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Title: Operation optimisation towards generation efficiency improvement in Saudi Arabia using LSS, simulation and mathematical programming
Other Titles: Operation optimisation of generation in Saudi Arabia
Authors: Althaqafi, Mohammad
Advisors: Yang, Q
Au, Y
Keywords: Fossil fuel
Issue Date: 2017
Publisher: Brunel University London
Abstract: The efficiency of fossil power generation has improved in recent decades with the different types of fuel and advancing technologies playing a crucial role in this trend. The Kingdom of Saudi Arabia (KSA) is considered among the lowest countries in the world in terms of generation efficiency. As a consequence, recent studies have proposed upgrading the generation stock with highly efficient units, and increasing the share of natural gas over oil to improve the average efficiency. However, despite efforts being made in that direction in the past few years, they have not had a significant impact and there have been few studies in the literature aimed at tackling what the real issues are in the kingdom. This research explores the causes leading to the current level of energy efficiency in KSA using Lean Six Sigma (LSS) and a simulation model, subsequent to which a new framework is developed aimed at delivering sustained continuous improvement. Firstly, LSS is applied to identify the primary area of waste and secondly, the actual efficiency is measured using real data collected from KSA. Subsequently, the outcomes are analysed through utilising a simulation model that has been designed and tested to ensure accurate results are obtained. Following this, an improvement plan is proposed using mathematical models and mathematical programming, which was implemented using a simulation model. Finally, controlling the obtained improvement is included for sustaining its continuity. The main contribution of this thesis lies in the integration of LSS and a simulation model to identify the most influential factors in relation to the generation efficiency level in KSA in terms of their impact on fuel and emissions. Moreover, this research involves developing a new merit order using a mathematical model and mathematical programming for optimisation. The novelty can be seen in combining the quality and quantity of production to generate a single operation measure. The results show that the power plants’ operation is a primary cause of the current level of efficiency, while the generation stock has the potential to deliver higher efficiency levels. Around 3.5 and 6% improvement in efficiency have been achieved over the two research stages. This figure has resulted in a fuel saving worth $1.8 billion, significant reduction in subsidies and 8.5 Mtonnes reduction in the total CO2 produced. Finally, this thesis provides a framework based on incentives for power providers that can ensure continuous improvement.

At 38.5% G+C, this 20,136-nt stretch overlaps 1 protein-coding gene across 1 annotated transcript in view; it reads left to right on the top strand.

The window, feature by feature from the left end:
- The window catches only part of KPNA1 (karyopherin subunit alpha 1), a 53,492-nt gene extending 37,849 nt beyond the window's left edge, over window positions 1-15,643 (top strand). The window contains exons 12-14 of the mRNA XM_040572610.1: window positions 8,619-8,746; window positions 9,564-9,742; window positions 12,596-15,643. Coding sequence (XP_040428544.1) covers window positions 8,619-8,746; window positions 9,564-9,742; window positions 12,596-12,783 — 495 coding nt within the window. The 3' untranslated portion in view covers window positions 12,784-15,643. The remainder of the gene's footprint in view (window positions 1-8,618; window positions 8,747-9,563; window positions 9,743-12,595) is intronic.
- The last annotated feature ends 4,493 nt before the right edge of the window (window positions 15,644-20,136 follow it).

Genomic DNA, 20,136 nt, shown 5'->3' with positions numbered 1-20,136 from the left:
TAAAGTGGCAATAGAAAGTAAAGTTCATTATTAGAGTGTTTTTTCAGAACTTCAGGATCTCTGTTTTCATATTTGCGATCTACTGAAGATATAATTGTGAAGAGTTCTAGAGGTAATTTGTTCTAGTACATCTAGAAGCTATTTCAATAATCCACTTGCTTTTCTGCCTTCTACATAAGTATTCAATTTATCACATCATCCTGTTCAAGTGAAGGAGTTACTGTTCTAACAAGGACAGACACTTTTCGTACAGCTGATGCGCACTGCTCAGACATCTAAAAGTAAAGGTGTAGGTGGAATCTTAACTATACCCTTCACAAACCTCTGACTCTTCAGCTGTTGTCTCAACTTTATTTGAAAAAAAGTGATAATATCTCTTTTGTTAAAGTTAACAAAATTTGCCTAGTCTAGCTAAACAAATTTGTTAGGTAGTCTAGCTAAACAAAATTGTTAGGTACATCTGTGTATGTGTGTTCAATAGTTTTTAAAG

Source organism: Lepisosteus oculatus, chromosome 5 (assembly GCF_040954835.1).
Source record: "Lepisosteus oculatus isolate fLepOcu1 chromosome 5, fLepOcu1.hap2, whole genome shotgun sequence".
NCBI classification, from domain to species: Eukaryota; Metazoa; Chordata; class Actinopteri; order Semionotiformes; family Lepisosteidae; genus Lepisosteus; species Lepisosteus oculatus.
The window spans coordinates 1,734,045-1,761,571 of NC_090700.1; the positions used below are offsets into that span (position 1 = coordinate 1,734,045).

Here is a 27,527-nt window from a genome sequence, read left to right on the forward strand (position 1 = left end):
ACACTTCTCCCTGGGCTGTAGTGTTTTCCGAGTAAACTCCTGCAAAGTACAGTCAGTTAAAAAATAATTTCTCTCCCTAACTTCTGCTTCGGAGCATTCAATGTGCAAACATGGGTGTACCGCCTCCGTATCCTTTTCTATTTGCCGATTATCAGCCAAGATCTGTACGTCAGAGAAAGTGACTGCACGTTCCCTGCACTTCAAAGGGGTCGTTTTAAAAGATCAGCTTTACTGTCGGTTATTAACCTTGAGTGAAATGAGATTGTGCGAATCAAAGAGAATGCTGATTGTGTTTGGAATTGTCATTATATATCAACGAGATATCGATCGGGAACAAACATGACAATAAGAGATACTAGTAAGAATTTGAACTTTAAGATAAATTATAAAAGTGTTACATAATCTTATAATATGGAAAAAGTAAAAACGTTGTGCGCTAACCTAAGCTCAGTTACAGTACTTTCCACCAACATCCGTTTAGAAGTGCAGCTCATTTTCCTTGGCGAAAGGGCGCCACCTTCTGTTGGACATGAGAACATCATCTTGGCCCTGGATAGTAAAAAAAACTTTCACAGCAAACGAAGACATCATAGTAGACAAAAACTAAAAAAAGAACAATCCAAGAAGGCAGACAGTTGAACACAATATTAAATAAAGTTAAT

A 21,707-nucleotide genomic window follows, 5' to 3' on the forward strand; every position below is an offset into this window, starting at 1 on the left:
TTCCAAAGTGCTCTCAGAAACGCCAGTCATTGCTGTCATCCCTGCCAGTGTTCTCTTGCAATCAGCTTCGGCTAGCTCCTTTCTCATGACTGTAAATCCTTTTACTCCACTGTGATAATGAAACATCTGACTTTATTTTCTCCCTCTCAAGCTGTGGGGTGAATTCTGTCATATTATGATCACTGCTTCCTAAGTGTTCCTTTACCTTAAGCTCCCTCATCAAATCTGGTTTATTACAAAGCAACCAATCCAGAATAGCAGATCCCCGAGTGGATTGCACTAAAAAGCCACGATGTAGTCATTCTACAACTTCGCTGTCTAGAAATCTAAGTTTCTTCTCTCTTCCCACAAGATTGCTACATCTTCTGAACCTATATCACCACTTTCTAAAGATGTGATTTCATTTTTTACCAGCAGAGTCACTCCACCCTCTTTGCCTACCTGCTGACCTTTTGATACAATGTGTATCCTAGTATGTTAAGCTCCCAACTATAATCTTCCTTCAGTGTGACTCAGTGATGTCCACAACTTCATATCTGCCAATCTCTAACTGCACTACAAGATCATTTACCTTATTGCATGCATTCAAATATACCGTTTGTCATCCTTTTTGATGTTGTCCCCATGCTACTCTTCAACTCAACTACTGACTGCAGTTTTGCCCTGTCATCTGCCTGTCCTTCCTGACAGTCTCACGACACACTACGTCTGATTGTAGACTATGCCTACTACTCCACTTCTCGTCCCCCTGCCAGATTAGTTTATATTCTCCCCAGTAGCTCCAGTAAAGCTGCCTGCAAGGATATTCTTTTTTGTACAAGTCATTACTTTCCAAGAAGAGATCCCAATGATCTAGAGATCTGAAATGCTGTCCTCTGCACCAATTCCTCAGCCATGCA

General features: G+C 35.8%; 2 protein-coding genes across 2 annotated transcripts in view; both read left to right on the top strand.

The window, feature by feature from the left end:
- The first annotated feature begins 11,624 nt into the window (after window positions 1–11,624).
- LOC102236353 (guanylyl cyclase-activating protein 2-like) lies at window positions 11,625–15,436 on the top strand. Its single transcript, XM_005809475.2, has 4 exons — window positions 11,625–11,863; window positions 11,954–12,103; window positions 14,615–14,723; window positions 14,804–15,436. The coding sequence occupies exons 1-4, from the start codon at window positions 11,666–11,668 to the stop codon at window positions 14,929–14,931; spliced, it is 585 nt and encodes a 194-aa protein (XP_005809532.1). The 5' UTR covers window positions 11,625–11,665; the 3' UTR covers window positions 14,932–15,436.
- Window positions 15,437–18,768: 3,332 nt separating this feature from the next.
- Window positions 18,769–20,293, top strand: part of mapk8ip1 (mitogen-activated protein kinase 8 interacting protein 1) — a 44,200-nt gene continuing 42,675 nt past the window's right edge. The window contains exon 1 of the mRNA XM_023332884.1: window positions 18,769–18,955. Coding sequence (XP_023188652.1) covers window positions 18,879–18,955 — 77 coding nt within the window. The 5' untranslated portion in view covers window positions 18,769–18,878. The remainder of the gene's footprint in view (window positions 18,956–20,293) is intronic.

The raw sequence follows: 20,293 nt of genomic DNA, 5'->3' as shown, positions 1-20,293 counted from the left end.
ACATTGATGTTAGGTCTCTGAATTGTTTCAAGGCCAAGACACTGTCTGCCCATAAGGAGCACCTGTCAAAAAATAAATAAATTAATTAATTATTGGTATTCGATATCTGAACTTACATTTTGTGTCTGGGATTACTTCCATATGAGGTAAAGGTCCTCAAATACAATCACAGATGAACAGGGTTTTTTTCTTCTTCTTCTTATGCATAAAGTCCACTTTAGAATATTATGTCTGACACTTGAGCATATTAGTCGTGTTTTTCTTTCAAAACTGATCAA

Description: This thesis was submitted for the award of Doctor of Philosophy and was awarded by Brunel University London
Appears in Collections:Advanced Manufacturing and Enterprise Engineering (AMEE)
Dept of Mechanical Aerospace and Civil Engineering Theses

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